Management of moderate and severe traumatic brain injury

Peter A Abdelmalik, Nicole Draghic, Geoffrey S F Ling
Transfusion 2019, 59 (S2): 1529-1538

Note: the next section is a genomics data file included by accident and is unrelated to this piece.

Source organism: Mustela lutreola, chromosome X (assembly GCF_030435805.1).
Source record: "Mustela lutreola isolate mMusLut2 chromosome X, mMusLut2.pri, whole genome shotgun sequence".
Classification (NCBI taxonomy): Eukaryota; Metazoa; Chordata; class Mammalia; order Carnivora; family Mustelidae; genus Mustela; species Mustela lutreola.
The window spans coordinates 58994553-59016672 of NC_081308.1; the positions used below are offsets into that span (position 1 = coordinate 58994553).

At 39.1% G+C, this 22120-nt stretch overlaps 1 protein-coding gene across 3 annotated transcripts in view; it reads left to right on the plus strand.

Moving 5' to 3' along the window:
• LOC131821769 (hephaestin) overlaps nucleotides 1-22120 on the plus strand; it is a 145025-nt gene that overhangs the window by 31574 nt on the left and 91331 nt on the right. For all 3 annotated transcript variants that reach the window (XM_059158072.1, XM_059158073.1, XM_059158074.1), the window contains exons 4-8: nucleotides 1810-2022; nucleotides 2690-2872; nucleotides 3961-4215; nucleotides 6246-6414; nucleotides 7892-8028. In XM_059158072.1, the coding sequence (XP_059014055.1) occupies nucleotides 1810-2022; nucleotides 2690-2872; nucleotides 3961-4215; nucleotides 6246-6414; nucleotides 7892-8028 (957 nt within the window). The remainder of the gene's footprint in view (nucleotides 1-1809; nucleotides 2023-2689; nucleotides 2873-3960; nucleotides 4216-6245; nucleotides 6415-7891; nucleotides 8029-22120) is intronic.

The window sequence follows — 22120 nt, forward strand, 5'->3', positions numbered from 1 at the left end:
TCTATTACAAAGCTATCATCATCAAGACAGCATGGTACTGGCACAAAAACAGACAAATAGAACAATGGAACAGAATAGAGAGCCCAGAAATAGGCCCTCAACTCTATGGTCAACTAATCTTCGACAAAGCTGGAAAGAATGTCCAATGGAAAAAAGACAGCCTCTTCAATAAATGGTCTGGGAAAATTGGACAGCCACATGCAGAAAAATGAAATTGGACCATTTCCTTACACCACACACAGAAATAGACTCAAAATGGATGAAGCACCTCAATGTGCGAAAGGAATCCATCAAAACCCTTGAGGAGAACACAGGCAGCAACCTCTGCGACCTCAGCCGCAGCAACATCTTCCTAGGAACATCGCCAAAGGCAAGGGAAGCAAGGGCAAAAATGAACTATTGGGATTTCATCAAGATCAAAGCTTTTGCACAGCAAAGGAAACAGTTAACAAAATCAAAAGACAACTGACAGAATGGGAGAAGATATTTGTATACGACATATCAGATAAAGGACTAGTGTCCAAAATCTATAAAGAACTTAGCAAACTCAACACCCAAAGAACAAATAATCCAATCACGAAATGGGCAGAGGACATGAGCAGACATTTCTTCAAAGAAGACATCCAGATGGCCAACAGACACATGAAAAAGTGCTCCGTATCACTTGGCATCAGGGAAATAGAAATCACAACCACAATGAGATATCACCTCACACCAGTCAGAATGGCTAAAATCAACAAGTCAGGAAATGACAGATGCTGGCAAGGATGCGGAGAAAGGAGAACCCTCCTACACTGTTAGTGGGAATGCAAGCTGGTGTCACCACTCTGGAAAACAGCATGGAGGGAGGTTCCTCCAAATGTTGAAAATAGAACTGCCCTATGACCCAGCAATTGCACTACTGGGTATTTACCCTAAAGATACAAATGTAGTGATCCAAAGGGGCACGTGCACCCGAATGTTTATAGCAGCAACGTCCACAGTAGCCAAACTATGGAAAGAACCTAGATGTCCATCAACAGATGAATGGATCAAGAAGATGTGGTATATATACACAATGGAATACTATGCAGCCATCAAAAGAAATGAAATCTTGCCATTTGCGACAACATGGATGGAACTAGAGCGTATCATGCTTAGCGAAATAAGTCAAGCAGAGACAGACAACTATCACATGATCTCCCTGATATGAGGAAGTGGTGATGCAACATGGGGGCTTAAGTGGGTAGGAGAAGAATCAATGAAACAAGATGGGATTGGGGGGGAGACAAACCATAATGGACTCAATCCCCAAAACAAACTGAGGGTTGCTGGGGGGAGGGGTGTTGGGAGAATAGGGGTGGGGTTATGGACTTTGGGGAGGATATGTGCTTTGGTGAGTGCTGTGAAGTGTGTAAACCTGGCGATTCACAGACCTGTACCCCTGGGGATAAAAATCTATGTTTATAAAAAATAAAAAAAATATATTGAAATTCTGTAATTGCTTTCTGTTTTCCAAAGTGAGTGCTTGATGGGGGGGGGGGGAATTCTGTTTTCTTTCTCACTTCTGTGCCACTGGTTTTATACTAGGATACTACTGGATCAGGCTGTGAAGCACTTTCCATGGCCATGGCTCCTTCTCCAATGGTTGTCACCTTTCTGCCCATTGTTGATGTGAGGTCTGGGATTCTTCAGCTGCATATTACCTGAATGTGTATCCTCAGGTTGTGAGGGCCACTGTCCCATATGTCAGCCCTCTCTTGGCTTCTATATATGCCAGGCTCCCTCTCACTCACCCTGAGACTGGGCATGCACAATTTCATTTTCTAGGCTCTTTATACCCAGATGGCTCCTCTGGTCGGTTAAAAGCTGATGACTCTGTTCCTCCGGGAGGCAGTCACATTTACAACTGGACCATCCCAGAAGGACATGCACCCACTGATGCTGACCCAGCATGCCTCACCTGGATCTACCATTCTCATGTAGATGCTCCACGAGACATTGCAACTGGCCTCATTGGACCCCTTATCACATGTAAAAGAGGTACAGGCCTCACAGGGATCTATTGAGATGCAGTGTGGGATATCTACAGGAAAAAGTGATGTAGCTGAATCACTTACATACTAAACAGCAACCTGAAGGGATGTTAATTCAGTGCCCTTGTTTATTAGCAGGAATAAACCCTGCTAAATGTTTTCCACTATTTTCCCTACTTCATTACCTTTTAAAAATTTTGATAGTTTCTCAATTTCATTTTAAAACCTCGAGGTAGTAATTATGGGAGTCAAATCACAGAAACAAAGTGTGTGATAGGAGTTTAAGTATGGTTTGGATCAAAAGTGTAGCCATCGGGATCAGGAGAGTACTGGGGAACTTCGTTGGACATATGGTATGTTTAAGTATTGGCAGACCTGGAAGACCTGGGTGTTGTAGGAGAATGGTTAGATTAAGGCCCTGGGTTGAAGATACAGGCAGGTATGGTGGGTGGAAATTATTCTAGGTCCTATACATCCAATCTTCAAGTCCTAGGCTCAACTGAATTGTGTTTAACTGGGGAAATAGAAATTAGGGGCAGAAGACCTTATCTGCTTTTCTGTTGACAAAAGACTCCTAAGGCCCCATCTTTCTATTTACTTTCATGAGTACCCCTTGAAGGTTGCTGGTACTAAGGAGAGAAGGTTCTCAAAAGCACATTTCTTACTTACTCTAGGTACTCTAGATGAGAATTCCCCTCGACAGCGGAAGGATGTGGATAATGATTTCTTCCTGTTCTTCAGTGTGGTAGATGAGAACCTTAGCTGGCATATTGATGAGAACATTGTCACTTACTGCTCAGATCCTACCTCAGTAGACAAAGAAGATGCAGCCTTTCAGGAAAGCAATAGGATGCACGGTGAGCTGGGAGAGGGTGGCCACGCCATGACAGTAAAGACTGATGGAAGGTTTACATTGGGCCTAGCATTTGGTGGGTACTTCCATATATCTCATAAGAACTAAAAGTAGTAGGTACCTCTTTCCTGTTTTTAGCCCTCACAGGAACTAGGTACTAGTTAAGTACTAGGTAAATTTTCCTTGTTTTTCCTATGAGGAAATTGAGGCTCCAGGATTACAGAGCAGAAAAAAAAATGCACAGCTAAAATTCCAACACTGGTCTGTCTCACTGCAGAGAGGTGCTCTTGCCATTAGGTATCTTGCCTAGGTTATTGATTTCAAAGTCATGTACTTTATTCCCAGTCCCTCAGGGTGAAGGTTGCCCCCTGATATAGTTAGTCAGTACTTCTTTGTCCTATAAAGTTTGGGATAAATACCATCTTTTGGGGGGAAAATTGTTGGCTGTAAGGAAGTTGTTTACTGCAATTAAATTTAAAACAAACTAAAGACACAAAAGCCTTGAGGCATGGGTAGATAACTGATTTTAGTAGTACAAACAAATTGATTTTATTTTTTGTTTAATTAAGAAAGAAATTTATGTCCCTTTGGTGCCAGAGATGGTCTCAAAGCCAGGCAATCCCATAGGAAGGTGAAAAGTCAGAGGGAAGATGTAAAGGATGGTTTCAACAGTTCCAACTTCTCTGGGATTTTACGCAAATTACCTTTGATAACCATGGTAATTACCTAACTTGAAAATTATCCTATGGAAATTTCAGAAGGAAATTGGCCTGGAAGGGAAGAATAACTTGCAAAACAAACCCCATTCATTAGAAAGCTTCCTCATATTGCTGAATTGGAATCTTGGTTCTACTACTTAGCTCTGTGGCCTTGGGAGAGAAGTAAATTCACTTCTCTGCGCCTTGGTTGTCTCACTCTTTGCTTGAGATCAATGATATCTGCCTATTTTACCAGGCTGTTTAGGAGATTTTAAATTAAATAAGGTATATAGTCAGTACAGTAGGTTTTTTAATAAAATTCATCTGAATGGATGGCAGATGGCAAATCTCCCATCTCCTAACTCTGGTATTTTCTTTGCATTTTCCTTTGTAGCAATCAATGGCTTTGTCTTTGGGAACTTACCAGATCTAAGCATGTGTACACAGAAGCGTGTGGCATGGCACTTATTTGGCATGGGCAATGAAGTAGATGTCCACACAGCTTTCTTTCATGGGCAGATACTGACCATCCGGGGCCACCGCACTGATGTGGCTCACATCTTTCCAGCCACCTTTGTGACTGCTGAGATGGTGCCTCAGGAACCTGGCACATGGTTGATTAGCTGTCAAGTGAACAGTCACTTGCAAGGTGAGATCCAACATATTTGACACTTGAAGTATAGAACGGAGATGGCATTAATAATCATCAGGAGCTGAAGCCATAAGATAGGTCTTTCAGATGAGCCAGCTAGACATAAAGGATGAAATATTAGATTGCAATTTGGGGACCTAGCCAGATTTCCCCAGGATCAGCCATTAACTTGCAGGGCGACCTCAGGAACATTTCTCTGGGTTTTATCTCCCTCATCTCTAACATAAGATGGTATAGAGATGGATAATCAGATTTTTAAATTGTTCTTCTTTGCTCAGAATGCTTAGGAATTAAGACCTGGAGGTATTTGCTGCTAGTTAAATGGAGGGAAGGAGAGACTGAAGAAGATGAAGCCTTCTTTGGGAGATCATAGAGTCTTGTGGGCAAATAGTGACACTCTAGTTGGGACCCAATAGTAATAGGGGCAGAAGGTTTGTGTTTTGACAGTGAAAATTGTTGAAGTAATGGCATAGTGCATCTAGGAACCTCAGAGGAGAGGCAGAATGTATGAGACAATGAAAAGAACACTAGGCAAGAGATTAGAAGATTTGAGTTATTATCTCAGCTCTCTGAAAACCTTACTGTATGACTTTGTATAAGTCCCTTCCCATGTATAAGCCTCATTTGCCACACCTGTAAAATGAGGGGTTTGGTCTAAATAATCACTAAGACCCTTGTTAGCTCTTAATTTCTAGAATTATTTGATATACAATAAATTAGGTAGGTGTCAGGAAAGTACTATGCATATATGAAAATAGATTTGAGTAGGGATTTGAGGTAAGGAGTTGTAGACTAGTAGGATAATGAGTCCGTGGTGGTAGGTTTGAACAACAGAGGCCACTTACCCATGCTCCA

Traumatic brain injury (TBI) is a common disorder with high morbidity and mortality, accounting for one in every three deaths due to injury. Older adults are especially vulnerable. They have the highest rates of TBI-related hospitalization and death. There are about 2.5 to 6.5 million US citizens living with TBI-related disabilities. The cost of care is very high. Aside from prevention, little can be done for the initial primary injury of neurotrauma. The tissue damage incurred directly from the inciting event, for example, a blow to the head or bullet penetration, is largely complete by the time medical care can be instituted. However, this event will give rise to secondary injury, which consists of a cascade of changes on a cellular and molecular level, including cellular swelling, loss of membrane gradients, influx of immune and inflammatory mediators, excitotoxic transmitter release, and changes in calcium dynamics. Clinicians can intercede with interventions to improve outcome in the mitigating secondary injury. The fundamental concepts in critical care management of moderate and severe TBI focus on alleviating intracranial pressure and avoiding hypotension and hypoxia. In addition to these important considerations, mechanical ventilation, appropriate transfusion of blood products, management of paroxysmal sympathetic hyperactivity, using nutrition as a therapy, and, of course, venous thromboembolism and seizure prevention are all essential in the management of moderate to severe TBI patients. These concepts will be reviewed using the recent 2016 Brain Trauma Foundation Guidelines to discuss best practices and identify future research priorities.

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